Your bike and David’s are set up for park abuse but you mentioned being able to switch them over for trail use. How’s that work?
With a change to the lower shock mount and a different length shock. The park bikes use a 225x75mm shock and the trail a 230x65mm. And a 180mm single crown fork will give the same axle to crown as a 200mm dual crown, so it will maintain the geometry.
[It] Also just happened to turn out with my inseam that the effective seat angle with a dropper at my height was 77 degrees, so once park season is over I'll put on a dropper and single crown fork, then a drive train and try it out.
Working at North Shore Billet, you had access to the machines for the project. Do you think you would have built them if you didn’t work with CNC machines?
100% but probably a trail bike. Also now I'd do it a lot faster as we just got a new machine with more travel and a faster spindle.
Why would it be a trail bike if you weren’t working as a machinist in Whistler?
Anywhere else you don’t really need a DH bike (unless you're racing DH or live near a resort) and where I was in Aus you definitely didn’t need one.
How do you think they would differ if you didn’t have the access and the machining capabilities you do?
If I was still in Aus it would have been either full carbon or lugged carbon, with the hardware machined the old-fashioned way (manual lathe and mill).
You mentioned that heaps of the parts you machined yourself, including axles, bolts, etc. What didn’t you personally manufacture?
I didn’t do the rocker, shock mounts and stay braces. Dave helped with that to reduce my workload, which was appreciated. He also machined the crank arms and lock ring based on an old program and design I did.
As for [frame] parts I bought; I got the BB, seat tube binder, then got the steel shock plates laser cut as I couldn’t be bothered to make them and it was cheaper to buy. The cable mounts I grabbed when NSB made a batch for Chromag. Also, the axle is from Chromag as again, I wanted to cut some of the workload down. I didn’t make the standard M6 and M8 bolts either, that’s taking things too far.
Chris’s bike is shorter travel and a bit different. What frame changes were there to make his shorter travel version?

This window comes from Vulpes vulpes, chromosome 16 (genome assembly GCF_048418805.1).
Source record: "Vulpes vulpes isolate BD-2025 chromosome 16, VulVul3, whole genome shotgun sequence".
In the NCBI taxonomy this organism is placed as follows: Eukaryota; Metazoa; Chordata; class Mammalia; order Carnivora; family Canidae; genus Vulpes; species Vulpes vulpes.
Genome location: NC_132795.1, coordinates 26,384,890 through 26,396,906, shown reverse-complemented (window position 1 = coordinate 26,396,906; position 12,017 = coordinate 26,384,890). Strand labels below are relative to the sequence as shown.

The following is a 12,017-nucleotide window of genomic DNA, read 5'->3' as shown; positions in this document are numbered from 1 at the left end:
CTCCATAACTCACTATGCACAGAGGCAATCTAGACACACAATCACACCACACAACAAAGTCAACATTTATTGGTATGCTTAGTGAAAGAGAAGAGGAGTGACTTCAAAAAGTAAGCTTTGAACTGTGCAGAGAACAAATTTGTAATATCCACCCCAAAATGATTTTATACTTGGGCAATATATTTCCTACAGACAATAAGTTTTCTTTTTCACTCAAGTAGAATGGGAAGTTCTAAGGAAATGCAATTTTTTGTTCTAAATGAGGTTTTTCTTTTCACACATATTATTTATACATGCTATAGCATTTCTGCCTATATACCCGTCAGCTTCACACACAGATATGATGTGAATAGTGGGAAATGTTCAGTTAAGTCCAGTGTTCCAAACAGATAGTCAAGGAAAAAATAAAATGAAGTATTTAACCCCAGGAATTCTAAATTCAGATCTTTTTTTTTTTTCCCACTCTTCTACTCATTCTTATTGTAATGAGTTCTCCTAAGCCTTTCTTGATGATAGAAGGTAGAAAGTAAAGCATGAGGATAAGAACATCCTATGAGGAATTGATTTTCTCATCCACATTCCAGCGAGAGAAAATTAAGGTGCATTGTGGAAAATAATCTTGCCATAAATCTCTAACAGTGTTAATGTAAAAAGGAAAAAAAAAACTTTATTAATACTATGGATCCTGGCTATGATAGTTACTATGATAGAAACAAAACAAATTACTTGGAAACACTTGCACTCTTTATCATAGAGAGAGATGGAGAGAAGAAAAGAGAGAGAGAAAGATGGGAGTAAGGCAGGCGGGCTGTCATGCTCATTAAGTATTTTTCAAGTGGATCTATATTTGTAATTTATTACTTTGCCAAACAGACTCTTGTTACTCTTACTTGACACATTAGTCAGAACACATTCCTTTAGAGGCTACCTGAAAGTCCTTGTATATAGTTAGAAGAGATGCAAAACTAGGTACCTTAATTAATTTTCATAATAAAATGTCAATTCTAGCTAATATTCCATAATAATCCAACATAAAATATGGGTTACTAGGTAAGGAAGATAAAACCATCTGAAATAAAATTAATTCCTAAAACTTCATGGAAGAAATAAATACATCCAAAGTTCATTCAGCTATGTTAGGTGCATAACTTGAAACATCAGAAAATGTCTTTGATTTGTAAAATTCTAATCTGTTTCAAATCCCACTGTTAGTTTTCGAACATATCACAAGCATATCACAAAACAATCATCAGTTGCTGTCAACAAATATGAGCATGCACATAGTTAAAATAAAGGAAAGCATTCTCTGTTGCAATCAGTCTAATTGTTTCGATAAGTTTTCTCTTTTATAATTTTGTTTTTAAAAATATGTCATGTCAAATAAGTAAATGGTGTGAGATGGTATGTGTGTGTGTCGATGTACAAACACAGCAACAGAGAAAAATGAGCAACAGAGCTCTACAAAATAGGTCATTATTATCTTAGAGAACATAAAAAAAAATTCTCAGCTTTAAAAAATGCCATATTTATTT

Chris’s is more of a proto for a proper trail bike so 0.5-degree steeper head angle and 1-degree steeper effective seat angle. It uses the exact same rear end as the big bikes but with a different shock and lower mount, it also uses a different front triangle to accommodate a dropper, to get the right drop and height for Chris. The only thing stopping it from going to 190mm rear travel is the seat stay brace with the seat tube.
I wanted to try and maintain the same chainstay and seat stay between bikes but ultimately a lighter rocker to suit non-trunnion shocks and a different front triangle will end up on Chris’s. All the suspension points, B.B. etc. stayed the same as the other bikes – just the seat tube and a bit steeper head angle changed.
I'll install an adjustable headset in mine, to play with reach and head angles, then I’ll settle on what feels good for here.
Aside from creating and riding a bike you designed and built, is there another goal for the project? I don’t imagine this is where it ends…
The main takeaway was to learn, and to do something cool, seeing I couldn’t travel due to covid.
I did the design with the goal of maybe producing it in a limited batch. Ultimately, I think it would be cool to start a brand and make locally made bikes, but that requires a lot of capital to do it right, plus with parts availability right now it's a lot harder. But who knows, let me refine it and we’ll see.
Yourself, Chris and Dave cover a wide height range. What changes are there between the bikes to accommodate and would you consider these, say, medium, large, and extra-large?
Just reach, for now. I was going to do adjustable chainstays though decided to keep to the simple ethos – I might just do a separate seat stay with either a shorter or longer wheelbase. As for sizing, I’d say it would fall under the medium, large, XL categories, though I like the way Specialized label their bikes with the ’S’ sizing. It allows you to go up and down a size as the head tubes are similar, which is the same as mine.
Having ridden it for close to a week now (at the time of the interview), what would you change about it?
Just little things like the seat stay and chainstay bolts, so it’s not threaded into the stays, and the chainstay brace for ease of manufacture. Also, I’d add more room to the chainstay from the chainring as I forgot to take that into account, so I need a BB30 chainring instead of a Boost.
As for geo and suspension characteristics, I’m pretty happy with those.
What are you calling it?
Haha, no idea. I can easily think of a bike design but names I’m terrible at. I labelled it PB1 (Park Bike 1) on my laptop so maybe that.
How long do you want to be able to ride it?
At least 3–4 years of 70-plus park days, or until I break it. Though I’m sure I'll update it with revised parts along the way.
A trail-specific version that’s a couple of kilos lighter and maybe then a bike for N.A.B.S. which I think I’ve shown you the renders for (A.J. Yes, and it too looks incredible). That should push me, as it will be a mix of 5-axis machined parts, printed and composite parts.